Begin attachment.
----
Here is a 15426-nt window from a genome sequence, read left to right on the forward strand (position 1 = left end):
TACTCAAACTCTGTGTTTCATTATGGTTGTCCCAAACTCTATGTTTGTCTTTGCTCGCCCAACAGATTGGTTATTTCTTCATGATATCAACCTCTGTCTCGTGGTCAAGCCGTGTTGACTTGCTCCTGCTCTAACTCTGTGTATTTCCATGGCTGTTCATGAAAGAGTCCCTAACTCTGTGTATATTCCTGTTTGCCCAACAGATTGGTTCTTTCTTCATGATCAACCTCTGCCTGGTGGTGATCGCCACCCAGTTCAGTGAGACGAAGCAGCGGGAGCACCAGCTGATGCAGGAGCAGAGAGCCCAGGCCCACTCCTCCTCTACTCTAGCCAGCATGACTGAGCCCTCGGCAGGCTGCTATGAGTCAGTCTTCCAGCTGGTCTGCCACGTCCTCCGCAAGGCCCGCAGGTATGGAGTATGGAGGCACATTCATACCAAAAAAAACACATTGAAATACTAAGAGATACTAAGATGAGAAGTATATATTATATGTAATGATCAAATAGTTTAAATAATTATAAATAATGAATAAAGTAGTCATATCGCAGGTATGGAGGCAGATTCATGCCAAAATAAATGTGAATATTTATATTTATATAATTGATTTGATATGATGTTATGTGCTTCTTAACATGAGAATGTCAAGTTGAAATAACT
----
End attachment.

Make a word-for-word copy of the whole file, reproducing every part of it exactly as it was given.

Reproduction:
Here is a 15426-nt window from a genome sequence, read left to right on the forward strand (position 1 = left end):
TACTCAAACTCTGTGTTTCATTATGGTTGTCCCAAACTCTATGTTTGTCTTTGCTCGCCCAACAGATTGGTTATTTCTTCATGATATCAACCTCTGTCTCGTGGTCAAGCCGTGTTGACTTGCTCCTGCTCTAACTCTGTGTATTTCCATGGCTGTTCATGAAAGAGTCCCTAACTCTGTGTATATTCCTGTTTGCCCAACAGATTGGTTCTTTCTTCATGATCAACCTCTGCCTGGTGGTGATCGCCACCCAGTTCAGTGAGACGAAGCAGCGGGAGCACCAGCTGATGCAGGAGCAGAGAGCCCAGGCCCACTCCTCCTCTACTCTAGCCAGCATGACTGAGCCCTCGGCAGGCTGCTATGAGTCAGTCTTCCAGCTGGTCTGCCACGTCCTCCGCAAGGCCCGCAGGTATGGAGTATGGAGGCACATTCATACCAAAAAAAACACATTGAAATACTAAGAGATACTAAGATGAGAAGTATATATTATATGTAATGATCAAATAGTTTAAATAATTATAAATAATGAATAAAGTAGTCATATCGCAGGTATGGAGGCAGATTCATGCCAAAATAAATGTGAATATTTATATTTATATAATTGATTTGATATGATGTTATGTGCTTCTTAACATGAGAATGTCAAGTTGAAATAACT